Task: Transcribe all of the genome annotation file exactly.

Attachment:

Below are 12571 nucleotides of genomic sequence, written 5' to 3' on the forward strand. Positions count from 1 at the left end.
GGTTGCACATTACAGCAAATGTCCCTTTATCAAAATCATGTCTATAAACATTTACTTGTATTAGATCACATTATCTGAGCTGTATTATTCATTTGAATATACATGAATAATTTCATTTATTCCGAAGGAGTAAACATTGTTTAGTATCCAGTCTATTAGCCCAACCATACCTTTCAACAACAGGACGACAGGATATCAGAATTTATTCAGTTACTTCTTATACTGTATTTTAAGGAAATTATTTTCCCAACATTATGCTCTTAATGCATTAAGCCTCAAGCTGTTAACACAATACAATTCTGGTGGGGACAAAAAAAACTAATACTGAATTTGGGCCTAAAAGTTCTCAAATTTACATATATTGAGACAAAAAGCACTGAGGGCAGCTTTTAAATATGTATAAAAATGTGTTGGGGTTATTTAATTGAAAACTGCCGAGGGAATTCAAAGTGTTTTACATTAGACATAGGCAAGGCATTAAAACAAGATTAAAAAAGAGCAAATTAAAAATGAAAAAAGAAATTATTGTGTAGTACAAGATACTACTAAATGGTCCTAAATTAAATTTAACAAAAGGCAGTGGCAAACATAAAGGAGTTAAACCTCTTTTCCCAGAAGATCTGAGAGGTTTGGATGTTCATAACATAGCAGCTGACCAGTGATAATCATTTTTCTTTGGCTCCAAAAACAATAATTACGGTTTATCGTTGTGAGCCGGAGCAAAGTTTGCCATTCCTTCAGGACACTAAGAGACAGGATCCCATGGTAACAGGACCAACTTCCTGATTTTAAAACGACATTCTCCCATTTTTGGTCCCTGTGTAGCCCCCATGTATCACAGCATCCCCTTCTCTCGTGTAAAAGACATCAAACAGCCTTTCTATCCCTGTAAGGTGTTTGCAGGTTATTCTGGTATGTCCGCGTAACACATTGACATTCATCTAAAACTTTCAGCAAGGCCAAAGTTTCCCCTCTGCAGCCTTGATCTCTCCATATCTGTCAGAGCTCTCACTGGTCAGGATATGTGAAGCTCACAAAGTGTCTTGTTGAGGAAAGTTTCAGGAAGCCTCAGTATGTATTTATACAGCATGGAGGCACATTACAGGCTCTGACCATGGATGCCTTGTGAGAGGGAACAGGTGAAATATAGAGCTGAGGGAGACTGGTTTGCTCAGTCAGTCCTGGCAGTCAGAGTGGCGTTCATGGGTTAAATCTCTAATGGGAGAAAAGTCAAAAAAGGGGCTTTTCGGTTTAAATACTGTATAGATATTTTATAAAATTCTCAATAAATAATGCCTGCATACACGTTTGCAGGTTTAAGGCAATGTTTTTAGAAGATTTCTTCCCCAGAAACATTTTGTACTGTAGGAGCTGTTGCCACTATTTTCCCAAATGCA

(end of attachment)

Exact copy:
Below are 12571 nucleotides of genomic sequence, written 5' to 3' on the forward strand. Positions count from 1 at the left end.
GGTTGCACATTACAGCAAATGTCCCTTTATCAAAATCATGTCTATAAACATTTACTTGTATTAGATCACATTATCTGAGCTGTATTATTCATTTGAATATACATGAATAATTTCATTTATTCCGAAGGAGTAAACATTGTTTAGTATCCAGTCTATTAGCCCAACCATACCTTTCAACAACAGGACGACAGGATATCAGAATTTATTCAGTTACTTCTTATACTGTATTTTAAGGAAATTATTTTCCCAACATTATGCTCTTAATGCATTAAGCCTCAAGCTGTTAACACAATACAATTCTGGTGGGGACAAAAAAAACTAATACTGAATTTGGGCCTAAAAGTTCTCAAATTTACATATATTGAGACAAAAAGCACTGAGGGCAGCTTTTAAATATGTATAAAAATGTGTTGGGGTTATTTAATTGAAAACTGCCGAGGGAATTCAAAGTGTTTTACATTAGACATAGGCAAGGCATTAAAACAAGATTAAAAAAGAGCAAATTAAAAATGAAAAAAGAAATTATTGTGTAGTACAAGATACTACTAAATGGTCCTAAATTAAATTTAACAAAAGGCAGTGGCAAACATAAAGGAGTTAAACCTCTTTTCCCAGAAGATCTGAGAGGTTTGGATGTTCATAACATAGCAGCTGACCAGTGATAATCATTTTTCTTTGGCTCCAAAAACAATAATTACGGTTTATCGTTGTGAGCCGGAGCAAAGTTTGCCATTCCTTCAGGACACTAAGAGACAGGATCCCATGGTAACAGGACCAACTTCCTGATTTTAAAACGACATTCTCCCATTTTTGGTCCCTGTGTAGCCCCCATGTATCACAGCATCCCCTTCTCTCGTGTAAAAGACATCAAACAGCCTTTCTATCCCTGTAAGGTGTTTGCAGGTTATTCTGGTATGTCCGCGTAACACATTGACATTCATCTAAAACTTTCAGCAAGGCCAAAGTTTCCCCTCTGCAGCCTTGATCTCTCCATATCTGTCAGAGCTCTCACTGGTCAGGATATGTGAAGCTCACAAAGTGTCTTGTTGAGGAAAGTTTCAGGAAGCCTCAGTATGTATTTATACAGCATGGAGGCACATTACAGGCTCTGACCATGGATGCCTTGTGAGAGGGAACAGGTGAAATATAGAGCTGAGGGAGACTGGTTTGCTCAGTCAGTCCTGGCAGTCAGAGTGGCGTTCATGGGTTAAATCTCTAATGGGAGAAAAGTCAAAAAAGGGGCTTTTCGGTTTAAATACTGTATAGATATTTTATAAAATTCTCAATAAATAATGCCTGCATACACGTTTGCAGGTTTAAGGCAATGTTTTTAGAAGATTTCTTCCCCAGAAACATTTTGTACTGTAGGAGCTGTTGCCACTATTTTCCCAAATGCA